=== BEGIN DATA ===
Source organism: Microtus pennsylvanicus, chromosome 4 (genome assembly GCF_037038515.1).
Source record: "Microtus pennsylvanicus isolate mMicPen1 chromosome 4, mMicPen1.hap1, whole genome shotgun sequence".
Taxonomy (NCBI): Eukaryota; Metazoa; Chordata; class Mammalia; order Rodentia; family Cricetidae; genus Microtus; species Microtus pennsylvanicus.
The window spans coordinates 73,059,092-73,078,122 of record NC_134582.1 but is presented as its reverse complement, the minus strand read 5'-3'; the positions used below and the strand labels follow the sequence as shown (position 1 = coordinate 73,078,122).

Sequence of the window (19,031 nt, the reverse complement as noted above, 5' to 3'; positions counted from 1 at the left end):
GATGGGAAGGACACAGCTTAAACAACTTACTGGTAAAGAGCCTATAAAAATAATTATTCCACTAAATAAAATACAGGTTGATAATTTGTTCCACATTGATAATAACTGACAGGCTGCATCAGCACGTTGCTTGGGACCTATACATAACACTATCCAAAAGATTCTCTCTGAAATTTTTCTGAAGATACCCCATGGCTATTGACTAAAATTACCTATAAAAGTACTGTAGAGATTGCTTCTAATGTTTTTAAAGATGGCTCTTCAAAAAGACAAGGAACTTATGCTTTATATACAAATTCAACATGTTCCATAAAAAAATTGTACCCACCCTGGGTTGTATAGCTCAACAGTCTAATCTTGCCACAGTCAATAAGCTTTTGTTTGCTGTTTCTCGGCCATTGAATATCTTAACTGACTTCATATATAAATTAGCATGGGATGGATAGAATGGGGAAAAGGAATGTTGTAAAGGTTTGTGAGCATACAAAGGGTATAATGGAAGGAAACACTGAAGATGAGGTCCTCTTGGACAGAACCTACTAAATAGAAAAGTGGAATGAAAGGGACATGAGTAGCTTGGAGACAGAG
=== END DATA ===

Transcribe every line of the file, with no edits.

Source organism: Microtus pennsylvanicus, chromosome 4 (genome assembly GCF_037038515.1).
Source record: "Microtus pennsylvanicus isolate mMicPen1 chromosome 4, mMicPen1.hap1, whole genome shotgun sequence".
Taxonomy (NCBI): Eukaryota; Metazoa; Chordata; class Mammalia; order Rodentia; family Cricetidae; genus Microtus; species Microtus pennsylvanicus.
The window spans coordinates 73,059,092-73,078,122 of record NC_134582.1 but is presented as its reverse complement, the minus strand read 5'-3'; the positions used below and the strand labels follow the sequence as shown (position 1 = coordinate 73,078,122).

Sequence of the window (19,031 nt, the reverse complement as noted above, 5' to 3'; positions counted from 1 at the left end):
GATGGGAAGGACACAGCTTAAACAACTTACTGGTAAAGAGCCTATAAAAATAATTATTCCACTAAATAAAATACAGGTTGATAATTTGTTCCACATTGATAATAACTGACAGGCTGCATCAGCACGTTGCTTGGGACCTATACATAACACTATCCAAAAGATTCTCTCTGAAATTTTTCTGAAGATACCCCATGGCTATTGACTAAAATTACCTATAAAAGTACTGTAGAGATTGCTTCTAATGTTTTTAAAGATGGCTCTTCAAAAAGACAAGGAACTTATGCTTTATATACAAATTCAACATGTTCCATAAAAAAATTGTACCCACCCTGGGTTGTATAGCTCAACAGTCTAATCTTGCCACAGTCAATAAGCTTTTGTTTGCTGTTTCTCGGCCATTGAATATCTTAACTGACTTCATATATAAATTAGCATGGGATGGATAGAATGGGGAAAAGGAATGTTGTAAAGGTTTGTGAGCATACAAAGGGTATAATGGAAGGAAACACTGAAGATGAGGTCCTCTTGGACAGAACCTACTAAATAGAAAAGTGGAATGAAAGGGACATGAGTAGCTTGGAGACAGAG